It’s a tricky business this burlesque malarkey. Whilst your talents may get you so far, any professional performer will tell you that networking is key. This isn’t simply spouting on Facebook or the other social media networking sites. It’s about clever negotiations, working the room if you will. But not simply at shows. Networking goes beyond the burlesque stage and you can find yourself picking up gigs in the most unlikely of places.
It goes without saying that you should always carry your business cards with you. Add to that your diary, a notebook and a pen and you are ready. I have been in the café in Selfridges when a former contact came over and asked if I was free the following week to perform. Having both my diary to hand meant I could confirm I was available and also put it in the diary. Admittedly negotiating the terms in the middle of my Newhaven mackerel brunch wasn’t the best but hey it was a job.
When at a party where do you hang? Do you hit the dance floor, the buffet table or just the drinks? Think instead of grabbing one drink and mingling. Open conversations with new people. It’s hard I know, but it not only shows you are comfortable in different environments but also that you are assertive enough to hold conversation. No one wants to book a dumbass who they can’t converse with. I have met some fabulous people at parties and not all have been burlesque related.
Anyone on Facebook will not doubt be bored to tears with the multiply event invites they get. I know I am. Just this morning I declined twelve. I try to pick and choose which events I attend carefully. My time is limited, so I would rather give my full attention at one party a week than three parties at fifty percent focus. Remember that everyone remembers all that happens so be careful how you behave. Being drunk and launching at someone won’t bode well for you; neither would being ‘Miss Meek and Mild’ in the corner. Middle ground is sadly where you need to be.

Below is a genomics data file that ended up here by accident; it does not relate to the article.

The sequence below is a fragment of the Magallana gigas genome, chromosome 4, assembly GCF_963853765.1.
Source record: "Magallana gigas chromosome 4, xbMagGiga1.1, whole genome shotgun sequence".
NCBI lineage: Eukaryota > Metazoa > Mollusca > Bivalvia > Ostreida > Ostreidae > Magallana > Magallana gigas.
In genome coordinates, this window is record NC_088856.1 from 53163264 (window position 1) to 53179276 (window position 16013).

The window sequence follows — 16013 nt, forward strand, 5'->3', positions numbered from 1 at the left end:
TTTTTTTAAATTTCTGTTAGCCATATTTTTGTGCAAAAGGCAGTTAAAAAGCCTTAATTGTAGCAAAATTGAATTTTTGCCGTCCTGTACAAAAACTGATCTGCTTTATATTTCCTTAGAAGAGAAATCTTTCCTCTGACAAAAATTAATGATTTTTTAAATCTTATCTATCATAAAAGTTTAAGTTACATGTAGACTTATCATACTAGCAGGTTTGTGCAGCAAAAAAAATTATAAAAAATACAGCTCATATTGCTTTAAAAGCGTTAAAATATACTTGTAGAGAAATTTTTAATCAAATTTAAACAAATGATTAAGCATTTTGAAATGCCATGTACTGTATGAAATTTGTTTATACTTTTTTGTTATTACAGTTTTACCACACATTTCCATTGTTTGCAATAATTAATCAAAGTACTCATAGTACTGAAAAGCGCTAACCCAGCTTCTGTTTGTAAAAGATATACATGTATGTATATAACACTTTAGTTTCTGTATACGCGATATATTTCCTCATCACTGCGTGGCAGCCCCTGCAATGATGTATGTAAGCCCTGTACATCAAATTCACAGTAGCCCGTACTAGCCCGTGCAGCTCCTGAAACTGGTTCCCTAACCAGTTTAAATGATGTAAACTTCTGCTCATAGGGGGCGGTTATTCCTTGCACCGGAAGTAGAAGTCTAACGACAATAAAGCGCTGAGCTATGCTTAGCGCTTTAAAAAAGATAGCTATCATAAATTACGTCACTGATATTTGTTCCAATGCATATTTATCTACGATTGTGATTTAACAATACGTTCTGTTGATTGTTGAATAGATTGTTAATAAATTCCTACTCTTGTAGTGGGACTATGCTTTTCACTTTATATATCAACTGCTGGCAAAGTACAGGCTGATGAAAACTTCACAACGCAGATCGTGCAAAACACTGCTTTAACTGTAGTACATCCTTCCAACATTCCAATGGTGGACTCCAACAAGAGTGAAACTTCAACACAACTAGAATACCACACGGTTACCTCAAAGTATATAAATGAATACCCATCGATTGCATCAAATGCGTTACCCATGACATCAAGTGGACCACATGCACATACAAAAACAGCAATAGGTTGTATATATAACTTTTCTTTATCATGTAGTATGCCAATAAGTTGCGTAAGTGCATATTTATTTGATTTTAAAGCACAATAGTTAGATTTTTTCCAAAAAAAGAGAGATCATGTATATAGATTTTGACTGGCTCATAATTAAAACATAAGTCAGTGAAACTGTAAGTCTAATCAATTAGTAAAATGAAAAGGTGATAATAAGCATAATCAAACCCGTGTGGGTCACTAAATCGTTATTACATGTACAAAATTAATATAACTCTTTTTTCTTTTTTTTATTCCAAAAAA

It’s not just parties you can network at. I have met people in art galleries, in the queue at the supermarket and, believe it or not, in a traffic jam. Being friendly and actually interested in what people have to say is key. Also consider attending events you wouldn’t usually. Thanks to my appearance at an art gallery in Angel I was introduced to some comic book people which has now lead to me attending comic conventions and writing for one of the leading comic websites. This has since lead on to me working on a film next month.
Bad networking can also break you. Don’t only chat to those who will get you ‘somewhere’; people will notice. Be polite and converse, but remember that just because someone is talking to you it doesn’t mean you are ‘in there’ for a gig. Plus how dull would you be if all you ever talked about was burlesque?
Be aware of how you dress. Dress to stand out for all the right reasons. No one wants to see someone’s nipples poking out of a too tight top just because they are a ‘burlesquer’. I have seen this first hand and it wasn’t pretty. Being dressed in a way that reflects you is important so just pick carefully. Standing out is a good thing – the key is to dress to impress, not distress.
Networking is like a game of dominoes. Once you make the right move all the pieces fall down and lead you somewhere else…